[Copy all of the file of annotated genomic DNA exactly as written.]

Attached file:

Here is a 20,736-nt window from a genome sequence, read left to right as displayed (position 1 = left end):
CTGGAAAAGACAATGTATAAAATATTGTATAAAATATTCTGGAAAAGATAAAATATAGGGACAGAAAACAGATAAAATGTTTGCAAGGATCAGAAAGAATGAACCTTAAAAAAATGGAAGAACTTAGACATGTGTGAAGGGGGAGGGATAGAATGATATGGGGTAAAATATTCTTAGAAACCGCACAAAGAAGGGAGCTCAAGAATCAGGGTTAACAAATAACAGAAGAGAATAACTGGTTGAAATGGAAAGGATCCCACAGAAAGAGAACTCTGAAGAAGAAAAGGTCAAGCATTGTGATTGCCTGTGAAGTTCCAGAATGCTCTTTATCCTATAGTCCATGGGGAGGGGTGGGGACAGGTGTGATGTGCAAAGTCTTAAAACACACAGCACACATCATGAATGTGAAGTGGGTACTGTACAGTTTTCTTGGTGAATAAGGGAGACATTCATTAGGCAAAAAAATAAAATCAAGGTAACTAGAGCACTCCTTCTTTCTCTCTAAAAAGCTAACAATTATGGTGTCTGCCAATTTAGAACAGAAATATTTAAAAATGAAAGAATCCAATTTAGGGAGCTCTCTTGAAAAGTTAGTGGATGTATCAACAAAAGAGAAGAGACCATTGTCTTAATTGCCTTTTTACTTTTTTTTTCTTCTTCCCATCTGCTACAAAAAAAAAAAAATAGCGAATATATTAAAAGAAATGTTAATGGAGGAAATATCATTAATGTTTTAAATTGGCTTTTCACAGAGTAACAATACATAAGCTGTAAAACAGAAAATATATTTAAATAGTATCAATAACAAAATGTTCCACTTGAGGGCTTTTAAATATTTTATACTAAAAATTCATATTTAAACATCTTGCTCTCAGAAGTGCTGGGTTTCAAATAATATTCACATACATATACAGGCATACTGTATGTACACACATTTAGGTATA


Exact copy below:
Here is a 20,736-nt window from a genome sequence, read left to right as displayed (position 1 = left end):
CTGGAAAAGACAATGTATAAAATATTGTATAAAATATTCTGGAAAAGATAAAATATAGGGACAGAAAACAGATAAAATGTTTGCAAGGATCAGAAAGAATGAACCTTAAAAAAATGGAAGAACTTAGACATGTGTGAAGGGGGAGGGATAGAATGATATGGGGTAAAATATTCTTAGAAACCGCACAAAGAAGGGAGCTCAAGAATCAGGGTTAACAAATAACAGAAGAGAATAACTGGTTGAAATGGAAAGGATCCCACAGAAAGAGAACTCTGAAGAAGAAAAGGTCAAGCATTGTGATTGCCTGTGAAGTTCCAGAATGCTCTTTATCCTATAGTCCATGGGGAGGGGTGGGGACAGGTGTGATGTGCAAAGTCTTAAAACACACAGCACACATCATGAATGTGAAGTGGGTACTGTACAGTTTTCTTGGTGAATAAGGGAGACATTCATTAGGCAAAAAAATAAAATCAAGGTAACTAGAGCACTCCTTCTTTCTCTCTAAAAAGCTAACAATTATGGTGTCTGCCAATTTAGAACAGAAATATTTAAAAATGAAAGAATCCAATTTAGGGAGCTCTCTTGAAAAGTTAGTGGATGTATCAACAAAAGAGAAGAGACCATTGTCTTAATTGCCTTTTTACTTTTTTTTTCTTCTTCCCATCTGCTACAAAAAAAAAAAAATAGCGAATATATTAAAAGAAATGTTAATGGAGGAAATATCATTAATGTTTTAAATTGGCTTTTCACAGAGTAACAATACATAAGCTGTAAAACAGAAAATATATTTAAATAGTATCAATAACAAAATGTTCCACTTGAGGGCTTTTAAATATTTTATACTAAAAATTCATATTTAAACATCTTGCTCTCAGAAGTGCTGGGTTTCAAATAATATTCACATACATATACAGGCATACTGTATGTACACACATTTAGGTATA